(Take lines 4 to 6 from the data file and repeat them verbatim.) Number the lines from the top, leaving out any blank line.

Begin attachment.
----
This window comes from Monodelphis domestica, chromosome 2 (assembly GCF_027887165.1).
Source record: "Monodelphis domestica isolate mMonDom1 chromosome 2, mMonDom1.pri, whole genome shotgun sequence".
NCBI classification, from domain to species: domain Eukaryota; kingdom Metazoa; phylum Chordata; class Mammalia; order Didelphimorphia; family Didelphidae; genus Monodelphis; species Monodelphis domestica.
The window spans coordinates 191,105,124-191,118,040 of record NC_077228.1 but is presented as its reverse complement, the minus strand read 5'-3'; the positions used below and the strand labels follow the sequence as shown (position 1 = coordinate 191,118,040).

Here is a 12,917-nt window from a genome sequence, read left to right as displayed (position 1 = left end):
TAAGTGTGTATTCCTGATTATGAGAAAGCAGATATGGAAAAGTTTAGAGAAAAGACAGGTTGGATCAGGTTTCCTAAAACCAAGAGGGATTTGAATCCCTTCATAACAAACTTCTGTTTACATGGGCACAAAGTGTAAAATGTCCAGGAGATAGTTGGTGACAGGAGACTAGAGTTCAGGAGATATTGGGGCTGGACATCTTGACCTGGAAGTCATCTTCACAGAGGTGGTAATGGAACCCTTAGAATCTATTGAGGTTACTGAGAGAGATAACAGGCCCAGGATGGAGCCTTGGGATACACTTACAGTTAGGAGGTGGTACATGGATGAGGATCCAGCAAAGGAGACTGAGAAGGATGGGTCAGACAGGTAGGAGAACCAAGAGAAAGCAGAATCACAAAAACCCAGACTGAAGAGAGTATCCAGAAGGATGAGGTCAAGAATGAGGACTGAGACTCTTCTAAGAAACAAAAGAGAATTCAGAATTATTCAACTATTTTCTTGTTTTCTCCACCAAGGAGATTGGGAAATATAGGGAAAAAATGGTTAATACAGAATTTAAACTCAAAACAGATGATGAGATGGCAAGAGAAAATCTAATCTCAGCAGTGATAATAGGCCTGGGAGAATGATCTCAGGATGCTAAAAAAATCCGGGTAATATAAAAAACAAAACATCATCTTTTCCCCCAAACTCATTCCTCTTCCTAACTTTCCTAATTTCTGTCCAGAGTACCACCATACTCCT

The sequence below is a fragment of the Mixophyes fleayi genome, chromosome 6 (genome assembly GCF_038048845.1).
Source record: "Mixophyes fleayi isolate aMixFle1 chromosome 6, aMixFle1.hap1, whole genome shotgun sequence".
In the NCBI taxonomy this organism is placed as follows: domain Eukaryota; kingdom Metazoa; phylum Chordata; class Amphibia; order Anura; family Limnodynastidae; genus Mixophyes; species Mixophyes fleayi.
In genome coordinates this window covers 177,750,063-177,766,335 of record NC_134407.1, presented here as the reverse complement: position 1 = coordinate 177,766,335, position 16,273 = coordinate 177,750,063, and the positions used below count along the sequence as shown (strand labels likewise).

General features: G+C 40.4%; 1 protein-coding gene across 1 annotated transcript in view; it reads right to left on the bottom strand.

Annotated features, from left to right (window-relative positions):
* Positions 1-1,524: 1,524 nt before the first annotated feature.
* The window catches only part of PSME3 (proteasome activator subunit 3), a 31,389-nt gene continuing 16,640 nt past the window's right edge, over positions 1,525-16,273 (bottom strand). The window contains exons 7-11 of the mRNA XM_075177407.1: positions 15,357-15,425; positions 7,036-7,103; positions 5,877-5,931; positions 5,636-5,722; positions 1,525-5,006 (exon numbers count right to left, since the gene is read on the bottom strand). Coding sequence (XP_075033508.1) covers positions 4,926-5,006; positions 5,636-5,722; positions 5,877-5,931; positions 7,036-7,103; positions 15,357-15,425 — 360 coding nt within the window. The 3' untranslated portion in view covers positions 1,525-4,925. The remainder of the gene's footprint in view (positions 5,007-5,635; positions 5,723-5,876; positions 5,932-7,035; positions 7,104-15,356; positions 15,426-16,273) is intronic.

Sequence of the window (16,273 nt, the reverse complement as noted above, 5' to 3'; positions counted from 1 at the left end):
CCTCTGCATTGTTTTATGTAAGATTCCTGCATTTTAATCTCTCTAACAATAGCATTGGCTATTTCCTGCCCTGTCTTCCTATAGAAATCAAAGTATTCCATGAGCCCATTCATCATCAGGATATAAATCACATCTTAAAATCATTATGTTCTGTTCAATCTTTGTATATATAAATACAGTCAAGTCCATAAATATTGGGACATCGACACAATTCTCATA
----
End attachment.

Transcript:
The window spans coordinates 191,105,124-191,118,040 of record NC_077228.1 but is presented as its reverse complement, the minus strand read 5'-3'; the positions used below and the strand labels follow the sequence as shown (position 1 = coordinate 191,118,040).

Here is a 12,917-nt window from a genome sequence, read left to right as displayed (position 1 = left end):
TAAGTGTGTATTCCTGATTATGAGAAAGCAGATATGGAAAAGTTTAGAGAAAAGACAGGTTGGATCAGGTTTCCTAAAACCAAGAGGGATTTGAATCCCTTCATAACAAACTTCTGTTTACATGGGCACAAAGTGTAAAATGTCCAGGAGATAGTTGGTGACAGGAGACTAGAGTTCAGGAGATATTGGGGCTGGACATCTTGACCTGGAAGTCATCTTCACAGAGGTGGTAATGGAACCCTTAGAATCTATTGAGGTTACTGAGAGAGATAACAGGCCCAGGATGGAGCCTTGGGATACACTTACAGTTAGGAGGTGGTACATGGATGAGGATCCAGCAAAGGAGACTGAGAAGGATGGGTCAGACAGGTAGGAGAACCAAGAGAAAGCAGAATCACAAAAACCCAGACTGAAGAGAGTATCCAGAAGGATGAGGTCAAGAATGAGGACTGAGACTCTTCTAAGAAACAAAAGAGAATTCAGAATTATTCAACTATTTTCTTGTTTTCTCCACCAAGGAGATTGGGAAATATAGGGAAAAAATGGTTAATACAGAATTTAAACTCAAAACAGATGATGAGATGGCAAGAGAAAATCTAATCTCAGCAGTGATAATAGGCCTGGGAGAATGATCTCAGGATGCTAAAAAAATCCGGGTAATATAAAAAACAAAACATCATCTTTTCCCCCAAACTCATTCCTCTTCCTAACTTTCCTAATTTCTGTCCAGAGTACCACCATACTCCT